CM . . .
. Volume XV Number 7 . . . . November 21, 2008
Gumboot Books and The Rotary District 5020 have shown that a book can be much more than a book. Their project, A World of Stories, is proof that children's literature has the ability to make positive change in the world through the virtue of good stories and the initiative of good people. Fifty percent of the proceeds are put towards funding global community literacy projects. In order to make this book happen, authors and illustrators from around the world donated their time and energy to make this book a wonderful read and an important literacy initiative.
For teachers, educators, and parents, A World of Stories is an excellent resource. The concept of the book, which maps out nondenominational international holidays, provides a base for teaching about major holidays celebrated around the world; about issues affecting the world and, of course, about all of the fun days we often miss, like September 19th's "Talk Like a Pirate Day." Beside each piece is a succinct explanation of the holiday that the story addresses, revealing the significance and meaning of each day.
The stories, themselves, are rich with opportunities for working with an elementary school class. Kari-Lynn Winters' "Rhyme or Reason," Audrey Schumacher's "No NO Day," and M.W. Penn's "The Number Tree" are just three of the stories that would make interactive and exciting read-alouds for young students. Further activities for all of the stories are being prepared on the world of stories project website.
Dan Bar-el's play, "Long John," is a hilarious and modern tale of John Silverman as he tries to gain some sympathy for the pirates of the world on a daytime talk show. The play incorporates pirate talk in the body of the play and definitions along the border so that children (or adults like me) can later impress their mateys like a true buccaneer and avoid being a squiffy when September 19th rolls around. Aye, t'is true.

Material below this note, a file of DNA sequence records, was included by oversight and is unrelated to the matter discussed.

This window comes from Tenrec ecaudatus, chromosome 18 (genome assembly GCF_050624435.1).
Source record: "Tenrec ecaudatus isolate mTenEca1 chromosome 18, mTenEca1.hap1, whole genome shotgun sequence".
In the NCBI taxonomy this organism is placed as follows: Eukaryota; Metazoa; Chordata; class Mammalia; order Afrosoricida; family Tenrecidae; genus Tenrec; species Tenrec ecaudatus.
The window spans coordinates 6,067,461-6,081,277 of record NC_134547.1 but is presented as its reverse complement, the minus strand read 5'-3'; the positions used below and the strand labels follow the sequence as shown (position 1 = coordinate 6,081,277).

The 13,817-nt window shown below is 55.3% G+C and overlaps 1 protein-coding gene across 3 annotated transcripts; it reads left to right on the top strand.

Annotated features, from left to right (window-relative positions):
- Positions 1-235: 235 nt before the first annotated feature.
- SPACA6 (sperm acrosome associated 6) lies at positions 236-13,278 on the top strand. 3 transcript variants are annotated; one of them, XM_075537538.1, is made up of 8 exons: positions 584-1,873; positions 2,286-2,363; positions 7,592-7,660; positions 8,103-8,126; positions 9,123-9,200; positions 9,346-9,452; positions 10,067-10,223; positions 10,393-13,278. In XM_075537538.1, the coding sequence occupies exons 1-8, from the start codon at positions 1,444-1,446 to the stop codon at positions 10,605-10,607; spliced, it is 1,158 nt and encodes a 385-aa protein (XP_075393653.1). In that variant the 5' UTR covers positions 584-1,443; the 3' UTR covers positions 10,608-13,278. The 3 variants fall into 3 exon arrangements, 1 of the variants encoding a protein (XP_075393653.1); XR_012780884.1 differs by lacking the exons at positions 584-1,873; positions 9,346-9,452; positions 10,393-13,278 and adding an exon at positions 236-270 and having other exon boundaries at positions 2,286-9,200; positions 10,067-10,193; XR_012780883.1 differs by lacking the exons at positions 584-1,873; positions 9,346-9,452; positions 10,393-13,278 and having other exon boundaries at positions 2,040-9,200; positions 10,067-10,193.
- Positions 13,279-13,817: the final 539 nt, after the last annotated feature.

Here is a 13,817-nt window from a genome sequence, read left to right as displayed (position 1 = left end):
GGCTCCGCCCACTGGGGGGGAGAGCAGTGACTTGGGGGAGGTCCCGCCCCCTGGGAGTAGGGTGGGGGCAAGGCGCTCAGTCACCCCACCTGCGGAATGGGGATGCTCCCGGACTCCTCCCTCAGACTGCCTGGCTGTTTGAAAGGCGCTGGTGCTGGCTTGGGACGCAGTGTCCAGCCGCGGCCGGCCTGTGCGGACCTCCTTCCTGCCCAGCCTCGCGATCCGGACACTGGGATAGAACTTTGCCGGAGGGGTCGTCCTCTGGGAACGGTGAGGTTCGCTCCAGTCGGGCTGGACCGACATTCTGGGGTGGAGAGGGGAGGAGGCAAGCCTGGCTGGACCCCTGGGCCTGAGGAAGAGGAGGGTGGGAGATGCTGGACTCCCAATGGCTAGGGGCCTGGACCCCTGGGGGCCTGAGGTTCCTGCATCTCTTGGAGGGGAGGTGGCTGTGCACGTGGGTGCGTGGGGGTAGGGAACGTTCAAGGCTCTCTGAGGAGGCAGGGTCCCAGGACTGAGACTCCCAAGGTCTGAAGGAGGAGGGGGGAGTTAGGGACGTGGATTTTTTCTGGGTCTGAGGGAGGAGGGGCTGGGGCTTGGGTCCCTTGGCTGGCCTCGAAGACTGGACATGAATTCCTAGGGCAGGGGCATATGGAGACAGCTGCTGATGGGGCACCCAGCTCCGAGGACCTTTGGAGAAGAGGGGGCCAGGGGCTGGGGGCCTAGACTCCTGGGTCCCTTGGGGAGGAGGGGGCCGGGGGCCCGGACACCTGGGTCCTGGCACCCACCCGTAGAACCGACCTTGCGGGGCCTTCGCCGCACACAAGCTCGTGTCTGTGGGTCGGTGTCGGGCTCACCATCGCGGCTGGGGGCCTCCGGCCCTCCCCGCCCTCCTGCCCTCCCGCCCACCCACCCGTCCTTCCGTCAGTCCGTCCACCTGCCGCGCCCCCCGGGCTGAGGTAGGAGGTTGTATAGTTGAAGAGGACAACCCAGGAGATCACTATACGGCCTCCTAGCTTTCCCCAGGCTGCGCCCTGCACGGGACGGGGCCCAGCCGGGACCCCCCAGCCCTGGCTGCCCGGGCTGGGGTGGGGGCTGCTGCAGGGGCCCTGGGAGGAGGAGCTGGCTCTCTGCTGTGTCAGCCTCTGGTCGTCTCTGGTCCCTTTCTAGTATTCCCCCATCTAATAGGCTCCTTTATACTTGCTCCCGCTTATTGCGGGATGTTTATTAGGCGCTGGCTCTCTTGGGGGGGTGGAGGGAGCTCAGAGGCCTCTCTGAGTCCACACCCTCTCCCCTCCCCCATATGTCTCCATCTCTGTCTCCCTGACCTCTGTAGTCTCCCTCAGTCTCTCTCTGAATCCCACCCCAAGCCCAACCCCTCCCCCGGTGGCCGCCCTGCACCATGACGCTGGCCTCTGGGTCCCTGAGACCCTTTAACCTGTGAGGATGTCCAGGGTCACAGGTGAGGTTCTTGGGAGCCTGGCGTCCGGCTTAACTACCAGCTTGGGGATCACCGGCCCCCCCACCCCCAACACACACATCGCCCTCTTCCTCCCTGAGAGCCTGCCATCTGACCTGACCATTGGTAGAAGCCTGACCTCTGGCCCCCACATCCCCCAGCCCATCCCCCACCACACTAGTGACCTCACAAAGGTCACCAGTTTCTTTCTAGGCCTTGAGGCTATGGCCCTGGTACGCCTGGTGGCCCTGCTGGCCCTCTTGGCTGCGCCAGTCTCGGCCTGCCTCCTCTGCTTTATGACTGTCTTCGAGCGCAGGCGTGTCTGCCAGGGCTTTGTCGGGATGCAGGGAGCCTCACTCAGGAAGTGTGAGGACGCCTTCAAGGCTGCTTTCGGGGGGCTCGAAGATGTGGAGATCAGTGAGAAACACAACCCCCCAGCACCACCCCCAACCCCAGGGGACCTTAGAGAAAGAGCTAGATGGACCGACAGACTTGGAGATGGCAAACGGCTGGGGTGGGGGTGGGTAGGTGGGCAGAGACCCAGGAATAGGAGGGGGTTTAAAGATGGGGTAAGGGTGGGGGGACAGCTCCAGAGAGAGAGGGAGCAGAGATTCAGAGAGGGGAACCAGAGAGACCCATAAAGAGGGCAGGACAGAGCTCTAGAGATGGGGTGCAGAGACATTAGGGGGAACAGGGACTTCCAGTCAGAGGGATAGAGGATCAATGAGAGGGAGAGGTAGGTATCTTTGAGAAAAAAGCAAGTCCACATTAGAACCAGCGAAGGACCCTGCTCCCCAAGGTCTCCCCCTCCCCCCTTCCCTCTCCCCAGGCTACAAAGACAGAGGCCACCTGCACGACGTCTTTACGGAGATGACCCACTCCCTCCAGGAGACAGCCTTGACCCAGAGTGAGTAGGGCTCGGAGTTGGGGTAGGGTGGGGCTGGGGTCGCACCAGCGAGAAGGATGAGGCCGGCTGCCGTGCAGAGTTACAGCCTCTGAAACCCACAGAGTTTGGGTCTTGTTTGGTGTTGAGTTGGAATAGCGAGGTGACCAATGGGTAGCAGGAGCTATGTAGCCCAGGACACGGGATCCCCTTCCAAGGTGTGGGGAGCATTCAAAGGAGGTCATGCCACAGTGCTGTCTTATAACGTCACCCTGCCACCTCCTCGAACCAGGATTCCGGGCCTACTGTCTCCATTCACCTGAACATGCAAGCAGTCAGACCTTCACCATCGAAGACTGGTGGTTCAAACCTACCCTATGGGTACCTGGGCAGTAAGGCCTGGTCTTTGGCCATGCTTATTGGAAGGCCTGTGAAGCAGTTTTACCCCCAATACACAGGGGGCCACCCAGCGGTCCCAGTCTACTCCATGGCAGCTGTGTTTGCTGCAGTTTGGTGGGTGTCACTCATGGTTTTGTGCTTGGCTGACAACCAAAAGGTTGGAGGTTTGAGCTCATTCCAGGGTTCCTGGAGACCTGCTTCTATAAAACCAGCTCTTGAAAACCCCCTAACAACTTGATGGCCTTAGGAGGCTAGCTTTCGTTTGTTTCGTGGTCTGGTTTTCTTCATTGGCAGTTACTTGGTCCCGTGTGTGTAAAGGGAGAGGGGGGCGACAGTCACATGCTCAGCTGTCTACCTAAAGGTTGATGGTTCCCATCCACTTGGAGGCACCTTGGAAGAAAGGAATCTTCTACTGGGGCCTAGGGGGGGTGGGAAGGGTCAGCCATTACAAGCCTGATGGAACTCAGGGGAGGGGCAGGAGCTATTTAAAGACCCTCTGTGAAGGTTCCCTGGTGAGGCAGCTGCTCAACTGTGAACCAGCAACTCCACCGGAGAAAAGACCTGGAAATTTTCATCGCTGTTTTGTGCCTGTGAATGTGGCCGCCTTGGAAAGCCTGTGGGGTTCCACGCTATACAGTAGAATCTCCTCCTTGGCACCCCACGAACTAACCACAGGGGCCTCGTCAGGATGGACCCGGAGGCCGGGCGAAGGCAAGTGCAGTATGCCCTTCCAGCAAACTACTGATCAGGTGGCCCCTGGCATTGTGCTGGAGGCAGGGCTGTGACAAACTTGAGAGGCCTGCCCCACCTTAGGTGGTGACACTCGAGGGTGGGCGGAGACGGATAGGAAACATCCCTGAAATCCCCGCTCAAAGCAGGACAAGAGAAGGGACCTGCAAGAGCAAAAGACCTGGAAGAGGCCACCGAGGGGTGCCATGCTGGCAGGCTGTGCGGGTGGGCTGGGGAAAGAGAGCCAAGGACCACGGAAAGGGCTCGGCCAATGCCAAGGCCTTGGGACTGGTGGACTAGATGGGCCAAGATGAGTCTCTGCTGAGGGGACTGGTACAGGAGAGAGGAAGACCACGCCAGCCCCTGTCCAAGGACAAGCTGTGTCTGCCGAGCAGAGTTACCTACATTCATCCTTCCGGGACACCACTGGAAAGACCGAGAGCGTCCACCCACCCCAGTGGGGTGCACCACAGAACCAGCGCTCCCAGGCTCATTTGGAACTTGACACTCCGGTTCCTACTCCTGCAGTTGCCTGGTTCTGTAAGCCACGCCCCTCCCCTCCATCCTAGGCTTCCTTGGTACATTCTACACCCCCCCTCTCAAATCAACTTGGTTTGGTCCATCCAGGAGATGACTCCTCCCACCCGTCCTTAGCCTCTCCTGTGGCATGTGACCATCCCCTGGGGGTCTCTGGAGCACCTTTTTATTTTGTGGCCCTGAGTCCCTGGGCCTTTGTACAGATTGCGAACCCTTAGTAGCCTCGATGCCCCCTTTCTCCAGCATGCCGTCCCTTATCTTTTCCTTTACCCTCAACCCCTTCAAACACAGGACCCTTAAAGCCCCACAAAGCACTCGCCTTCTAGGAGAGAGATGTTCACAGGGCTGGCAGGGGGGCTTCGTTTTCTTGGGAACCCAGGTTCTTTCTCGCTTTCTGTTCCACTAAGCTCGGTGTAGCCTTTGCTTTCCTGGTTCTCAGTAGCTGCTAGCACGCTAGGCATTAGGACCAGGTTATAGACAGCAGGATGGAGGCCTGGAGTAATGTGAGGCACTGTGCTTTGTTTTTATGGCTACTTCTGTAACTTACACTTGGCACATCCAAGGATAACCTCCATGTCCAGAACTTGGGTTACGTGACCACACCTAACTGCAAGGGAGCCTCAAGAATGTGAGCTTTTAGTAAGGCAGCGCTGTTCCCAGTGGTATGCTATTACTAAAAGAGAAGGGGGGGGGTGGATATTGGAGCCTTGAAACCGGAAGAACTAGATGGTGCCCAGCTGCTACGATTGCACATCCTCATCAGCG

In "Seashell Island," Christophe Jeunot takes a magical approach to revealing the significance of World Ocean Day (June 8th) and of sharing the natural environment. While the Mine Monster seeks to steal all of the seashells from the seashores, a little boy named Alex manages to show him that we are all connected to the natural world and each other. This story is both fantastical and subtle in showing the importance of working as a community and preserving natural habitats.
David Michael Slater and illustrator Izabela Bzymek reveal the strength needed to STAND UP to bullies in the wordless story "The Labyrinth." The images symbolically capture the internal journey of a young boy who struggles to challenge a bully. Without the use of words, Bzymek does a brilliant job of leading the reader through the narrative and depicting the boy gathering strength.
The illustrators in this compilation use a variety of techniques to produce complicated and interesting visuals for children to read. Jayleen Weaver illustrated "Calling the Fish," a story to recognize Grandparents Day (second Sunday in September). Her use of digital media creates crisp illustrations that set a feeling of natural tranquility and capture the wonder and whimsy of learning from grandparents.
While I enjoyed reading all of the stories and lingering over every illustration, my personal favourite was "If War Were..." by Mrs. Perry's grade one class with artwork by Julia Karlinsky. Karlinsky reflects the children's perspective in the poetry, and the children use powerful metaphors to reveal the impact of war.
Although I have highlighted only a portion of what can be found in A World of Stories, each narrative had a unique approach to conveying a holiday story. As a compilation, this book is also unique as the international holidays come together to create a portrait of the world by reflecting the values and concerns of the global community. All of the illustrations and stories weave educational information into entertaining and thoughtful stories. A World of Stories never disappoints; it gives us a little slice of who we are as individuals in the bigger picture of humanity.
Brianne Grant is a student in the Master of Arts in Children's Literature at the University of British Columbia, and Executive Councillor-West for IBBY Canada.
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